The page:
We can understand the Danish hamburger flipper and the high wages of all workers if we stand back and look at the Scandinavian forest. We notice the very high density of union membership there, and also the Nordic model’s commitment to full employment. In that kind of system, if McDonald’s wants to sell hamburgers in Copenhagen, they’ll have to pay to get the workers.
The Nordics love design that enhances good living through incentives. That happens at many points in their system, which is why they get high marks in the business world for relative “freedom from regulation.” You don’t need to over-regulate, bogging down the system in bureaucracy, if you have an overall design that incentivizes good behavior.
It especially helps if people’s movements have already won so many battles with the economic elite that they’ve won a democratic system. Matt Bruenig, who also responded to Zakaria’s column, helps us to see the forest, writing, “In Finland, it is the business lobby that pleads for the creation of a minimum wage and the unions that repeatedly slam the idea as a right-wing ploy meant to undermine the wages of workers. The lack of minimum wage is not because of market liberalism. It’s because the labor institutions in the country are so far left that the minimum wage is seen as conservative by comparison.”
While many capitalist enterprises are alive and well in Finland, they also have a widespread co-operative movement. In fact, there are more member-owners of co-ops than there are Finns!
Considering how important globalization is in today’s economic world, Zakaria’s complete misunderstanding of the Nordics is mind-boggling. It is caused, once again, by his fascination with individual trees and an inability to see the forest.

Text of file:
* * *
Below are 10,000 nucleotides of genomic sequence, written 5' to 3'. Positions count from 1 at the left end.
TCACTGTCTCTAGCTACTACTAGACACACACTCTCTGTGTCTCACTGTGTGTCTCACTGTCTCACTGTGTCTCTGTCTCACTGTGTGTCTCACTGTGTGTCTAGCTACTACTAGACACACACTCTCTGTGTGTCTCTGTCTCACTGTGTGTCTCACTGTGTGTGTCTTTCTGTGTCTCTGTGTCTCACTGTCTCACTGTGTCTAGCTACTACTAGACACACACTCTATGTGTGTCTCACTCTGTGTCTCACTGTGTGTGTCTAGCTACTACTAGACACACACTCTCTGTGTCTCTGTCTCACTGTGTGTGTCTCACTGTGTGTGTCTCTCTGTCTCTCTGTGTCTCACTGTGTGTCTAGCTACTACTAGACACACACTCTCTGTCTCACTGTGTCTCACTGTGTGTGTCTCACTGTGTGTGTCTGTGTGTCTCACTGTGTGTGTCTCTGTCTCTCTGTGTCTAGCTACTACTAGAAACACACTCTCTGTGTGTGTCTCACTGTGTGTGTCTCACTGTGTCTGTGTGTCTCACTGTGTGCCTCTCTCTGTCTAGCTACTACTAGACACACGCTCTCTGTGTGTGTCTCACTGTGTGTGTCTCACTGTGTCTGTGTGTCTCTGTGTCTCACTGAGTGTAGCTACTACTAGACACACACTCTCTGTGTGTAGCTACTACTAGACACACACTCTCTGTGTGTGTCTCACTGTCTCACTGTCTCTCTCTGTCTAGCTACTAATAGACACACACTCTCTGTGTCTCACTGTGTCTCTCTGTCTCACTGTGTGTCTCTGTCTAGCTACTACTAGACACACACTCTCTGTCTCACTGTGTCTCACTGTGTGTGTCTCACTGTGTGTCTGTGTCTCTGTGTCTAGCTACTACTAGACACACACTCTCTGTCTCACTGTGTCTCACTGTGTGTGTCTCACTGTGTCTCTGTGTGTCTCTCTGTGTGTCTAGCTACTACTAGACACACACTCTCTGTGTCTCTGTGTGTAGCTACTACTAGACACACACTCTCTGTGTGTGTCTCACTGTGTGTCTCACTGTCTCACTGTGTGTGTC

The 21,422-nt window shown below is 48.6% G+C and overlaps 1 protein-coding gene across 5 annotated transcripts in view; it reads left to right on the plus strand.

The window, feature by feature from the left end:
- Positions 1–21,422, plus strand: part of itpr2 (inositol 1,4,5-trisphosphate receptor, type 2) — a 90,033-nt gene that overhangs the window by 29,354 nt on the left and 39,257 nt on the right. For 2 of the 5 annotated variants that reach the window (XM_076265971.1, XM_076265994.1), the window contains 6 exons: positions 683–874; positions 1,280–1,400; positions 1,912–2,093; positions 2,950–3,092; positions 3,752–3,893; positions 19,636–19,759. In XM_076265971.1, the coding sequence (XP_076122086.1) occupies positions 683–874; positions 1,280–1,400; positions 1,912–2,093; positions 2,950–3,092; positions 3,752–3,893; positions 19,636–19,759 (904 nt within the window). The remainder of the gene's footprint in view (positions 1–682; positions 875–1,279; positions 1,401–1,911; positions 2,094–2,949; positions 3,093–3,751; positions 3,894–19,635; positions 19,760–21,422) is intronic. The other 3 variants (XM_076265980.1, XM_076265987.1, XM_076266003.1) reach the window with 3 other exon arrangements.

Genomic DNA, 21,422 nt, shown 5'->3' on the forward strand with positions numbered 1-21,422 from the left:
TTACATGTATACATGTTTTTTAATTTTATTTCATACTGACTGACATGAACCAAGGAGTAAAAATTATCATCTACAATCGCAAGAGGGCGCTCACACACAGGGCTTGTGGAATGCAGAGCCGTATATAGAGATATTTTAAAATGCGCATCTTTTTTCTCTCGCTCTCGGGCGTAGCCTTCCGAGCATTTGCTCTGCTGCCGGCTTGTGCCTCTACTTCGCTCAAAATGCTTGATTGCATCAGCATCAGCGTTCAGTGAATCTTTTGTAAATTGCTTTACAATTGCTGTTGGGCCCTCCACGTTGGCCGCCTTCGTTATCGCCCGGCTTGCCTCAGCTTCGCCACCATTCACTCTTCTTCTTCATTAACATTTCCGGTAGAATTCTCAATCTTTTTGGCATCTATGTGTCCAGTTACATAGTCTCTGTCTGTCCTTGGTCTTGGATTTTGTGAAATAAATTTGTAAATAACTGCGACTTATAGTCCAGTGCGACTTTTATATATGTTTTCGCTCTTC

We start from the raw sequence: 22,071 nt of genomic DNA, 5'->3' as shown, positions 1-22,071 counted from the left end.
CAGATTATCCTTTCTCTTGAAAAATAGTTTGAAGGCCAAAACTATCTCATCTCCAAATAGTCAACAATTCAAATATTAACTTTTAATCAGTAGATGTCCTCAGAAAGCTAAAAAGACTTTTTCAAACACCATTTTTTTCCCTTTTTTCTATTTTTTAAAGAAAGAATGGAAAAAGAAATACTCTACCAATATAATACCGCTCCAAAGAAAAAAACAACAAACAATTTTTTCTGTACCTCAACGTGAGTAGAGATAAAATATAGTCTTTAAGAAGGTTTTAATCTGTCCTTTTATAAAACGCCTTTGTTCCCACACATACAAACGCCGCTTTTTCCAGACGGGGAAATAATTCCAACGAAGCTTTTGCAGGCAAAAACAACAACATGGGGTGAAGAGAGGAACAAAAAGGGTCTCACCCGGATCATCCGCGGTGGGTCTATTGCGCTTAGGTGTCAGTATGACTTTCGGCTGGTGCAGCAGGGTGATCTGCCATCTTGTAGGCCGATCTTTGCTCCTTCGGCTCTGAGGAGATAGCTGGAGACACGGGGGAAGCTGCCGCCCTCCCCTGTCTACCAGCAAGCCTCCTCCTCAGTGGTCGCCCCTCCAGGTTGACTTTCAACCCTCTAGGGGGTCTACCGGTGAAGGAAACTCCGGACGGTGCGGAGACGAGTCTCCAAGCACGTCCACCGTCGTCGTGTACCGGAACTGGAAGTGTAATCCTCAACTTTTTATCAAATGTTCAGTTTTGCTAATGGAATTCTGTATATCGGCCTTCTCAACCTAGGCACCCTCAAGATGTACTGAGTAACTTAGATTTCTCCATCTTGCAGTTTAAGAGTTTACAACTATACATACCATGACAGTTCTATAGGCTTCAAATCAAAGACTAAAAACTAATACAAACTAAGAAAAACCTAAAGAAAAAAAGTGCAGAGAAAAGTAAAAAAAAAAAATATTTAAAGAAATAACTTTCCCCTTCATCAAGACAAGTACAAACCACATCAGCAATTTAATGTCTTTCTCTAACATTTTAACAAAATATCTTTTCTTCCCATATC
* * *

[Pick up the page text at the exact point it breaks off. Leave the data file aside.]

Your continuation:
He’s right that globalization has left most nations engaged in a “race to the bottom,” in which jobs are moved from one country to another to exploit workers and the environment.
The Nordics at first tried to keep jobs at home by subsidizing their corporations to keep factories open. Denmark, pessimistic about that strategy’s viability, made a major change. The government, instead of subsidizing corporate owners, re-directed its resources to the workers.
When a factory closed, Danish workers received from the government a very high percentage of their wages while re-training for other available jobs or going back to school, including their famously free universities. Of course workers retained health care (universal), pension payments (universal) and other supports. They also got a relocation grant if their new job was in another part of the country.
New jobs keep appearing in Nordic countries because they are far more supportive of start-ups than the free market capitalist United States. The title of Inc.’s report on entrepreneurs got it right: “In Norway, Start-ups Say ‘Ja’ to Socialism.”
The result is something called “flexicurity”: continued high employment in high-paying quality jobs, with both start-ups and the workforce keeping pace with technology and global trends.
Zakaria, writing about such a complex and sophisticated re-design of the Nordic model, sees only one thing: corporate investment in Danish factories is freed up to be reinvested. Free capital is the tree he sees, so score one for free market capitalism and zero for “Bernie’s socialism.”
Without Bernie’s socialism, however, there wouldn’t be flexicurity. The Dutch deserve credit for the first draft of the idea, but the more socialist Denmark strengthened it considerably. We learn also from the next series of events: Sweden and Norway quickly picked up on flexicurity. The European Union recommended it without success to its member states. The United States also took a pass, as we’ve seen in the Rust Belt where Donald Trump picked up the electoral votes needed to win in 2016.
Contrary to Zakaria’s conclusion, flexicurity reveals another systemic divide between the Nordics and the countries committed to free enterprise. It results from the Nordic model’s deep commitment to the well-being of workers.
I don’t think it’s an accident that the Denmark that re-designed an approach to globalization also innovated when facing the coronavirus pandemic by “freezing the economy.” Nor that the Nordics are in the vanguard in responding to the climate crisis.